Mathematics Stack Exchange is a question and answer site for people studying math at any level and professionals in related fields. It's 100% free, no registration required.

Sign up
Here's how it works:
  1. Anybody can ask a question
  2. Anybody can answer
  3. The best answers are voted up and rise to the top

I'm looking for the proof of that: d(x,y) = d (y,x). I know that I have to use the "non-negativity" and "triangle inequality" but I don't know how to combine them to get the result.

share|cite|improve this question

closed as off-topic by avid19, RecklessReckoner, Shailesh, Jendrik Stelzner, Michael Albanese Jan 22 at 2:18

This question appears to be off-topic. The users who voted to close gave this specific reason:

  • "This question is missing context or other details: Please improve the question by providing additional context, which ideally includes your thoughts on the problem and any attempts you have made to solve it. This information helps others identify where you have difficulties and helps them write answers appropriate to your experience level." – avid19, Shailesh, Jendrik Stelzner
If this question can be reworded to fit the rules in the help center, please edit the question.

1  
In a metric space, this is part of the definition, so not something that can be proved. – Tobias Kildetoft Oct 8 '13 at 18:09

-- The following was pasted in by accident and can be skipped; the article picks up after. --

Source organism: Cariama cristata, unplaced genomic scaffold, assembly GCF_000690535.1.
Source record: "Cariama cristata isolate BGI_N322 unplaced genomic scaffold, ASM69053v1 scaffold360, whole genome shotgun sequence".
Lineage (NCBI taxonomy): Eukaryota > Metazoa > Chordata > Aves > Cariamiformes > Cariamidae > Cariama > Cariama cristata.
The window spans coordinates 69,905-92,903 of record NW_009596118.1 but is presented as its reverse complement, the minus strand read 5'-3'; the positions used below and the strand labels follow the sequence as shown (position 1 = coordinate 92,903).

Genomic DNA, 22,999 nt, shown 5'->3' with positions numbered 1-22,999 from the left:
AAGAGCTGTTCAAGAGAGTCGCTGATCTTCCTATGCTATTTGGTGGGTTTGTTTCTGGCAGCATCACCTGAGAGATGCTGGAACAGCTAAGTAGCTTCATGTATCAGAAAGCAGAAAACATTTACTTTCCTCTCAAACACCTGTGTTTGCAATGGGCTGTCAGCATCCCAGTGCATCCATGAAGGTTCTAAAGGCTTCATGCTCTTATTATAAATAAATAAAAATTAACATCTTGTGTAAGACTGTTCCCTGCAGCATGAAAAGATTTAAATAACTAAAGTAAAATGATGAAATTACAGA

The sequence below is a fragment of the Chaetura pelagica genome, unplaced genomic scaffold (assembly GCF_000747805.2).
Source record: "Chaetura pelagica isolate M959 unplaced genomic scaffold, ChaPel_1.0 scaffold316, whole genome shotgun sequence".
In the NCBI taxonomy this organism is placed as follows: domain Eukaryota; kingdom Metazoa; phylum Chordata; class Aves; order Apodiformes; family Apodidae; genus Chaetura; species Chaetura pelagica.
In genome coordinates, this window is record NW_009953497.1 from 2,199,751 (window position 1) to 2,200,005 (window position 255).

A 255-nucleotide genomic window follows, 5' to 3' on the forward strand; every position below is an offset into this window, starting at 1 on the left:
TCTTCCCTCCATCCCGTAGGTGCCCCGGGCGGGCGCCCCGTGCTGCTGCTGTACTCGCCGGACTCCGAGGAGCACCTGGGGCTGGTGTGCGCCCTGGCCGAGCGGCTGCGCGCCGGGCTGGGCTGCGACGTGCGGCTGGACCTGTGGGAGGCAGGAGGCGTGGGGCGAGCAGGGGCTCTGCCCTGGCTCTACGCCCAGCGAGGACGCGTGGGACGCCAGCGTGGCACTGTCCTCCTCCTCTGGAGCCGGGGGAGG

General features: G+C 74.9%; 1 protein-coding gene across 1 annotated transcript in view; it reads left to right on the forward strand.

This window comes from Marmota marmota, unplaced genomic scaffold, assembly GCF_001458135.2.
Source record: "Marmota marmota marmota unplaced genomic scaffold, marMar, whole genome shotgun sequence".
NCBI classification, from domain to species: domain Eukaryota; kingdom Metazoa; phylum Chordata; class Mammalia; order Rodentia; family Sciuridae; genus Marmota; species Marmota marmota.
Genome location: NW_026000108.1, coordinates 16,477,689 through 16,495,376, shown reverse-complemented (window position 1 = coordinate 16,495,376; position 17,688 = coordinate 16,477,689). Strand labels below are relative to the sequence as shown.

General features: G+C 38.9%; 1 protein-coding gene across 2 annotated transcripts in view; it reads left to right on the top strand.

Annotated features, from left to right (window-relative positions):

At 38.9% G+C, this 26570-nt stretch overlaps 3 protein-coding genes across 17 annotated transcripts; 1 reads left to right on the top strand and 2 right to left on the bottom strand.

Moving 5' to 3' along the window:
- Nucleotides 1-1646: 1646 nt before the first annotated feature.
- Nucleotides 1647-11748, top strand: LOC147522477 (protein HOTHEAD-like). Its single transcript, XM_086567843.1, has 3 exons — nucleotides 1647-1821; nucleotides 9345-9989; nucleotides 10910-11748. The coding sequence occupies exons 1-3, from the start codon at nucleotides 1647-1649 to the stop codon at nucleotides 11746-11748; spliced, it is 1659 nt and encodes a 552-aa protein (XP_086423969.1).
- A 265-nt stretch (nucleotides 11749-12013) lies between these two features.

However, you may be asked to prove that some distance function $d$ is a metric, in which case you would need to verify the symmetry property. By the way, symmetry does not follow from nonnegativity plus triangle inequality; why do you think it does? – user43208 Oct 8 '13 at 18:12
    
I want to proove that the symmetry follows from nonnegativity and triangle inequality or not. – Alex Oct 8 '13 at 18:14
up vote 1 down vote accepted

Take $d(x,y)=x^2+2y^2$. We obviously have nonnegativity and $d(x,y)+d(y,z)=x^2+2y^2+y^2+2z^2\geq x^2+2z^2=d(x,z)$ so the triangle inequality holds. But, for instance, $d(1,0)=1$ and $d(0,1)=2$, so symmetry does not hold. So symmetry does not follow from nonnegativity and the triangle inequality.

As mentioned in the comments, symmetry is a part of the definition of a distance function. A distance function is a real-valued function which satisfies nonnegativity, symmetry, and the triangle inequality, as well as $d(x,y)=0\iff x=y$. You can come up with functions which satisfy any three of these and do not satisfy the fourth—that's why they're all required in the definition.

share|cite|improve this answer

Not the answer you're looking for? Browse other questions tagged or ask your own question.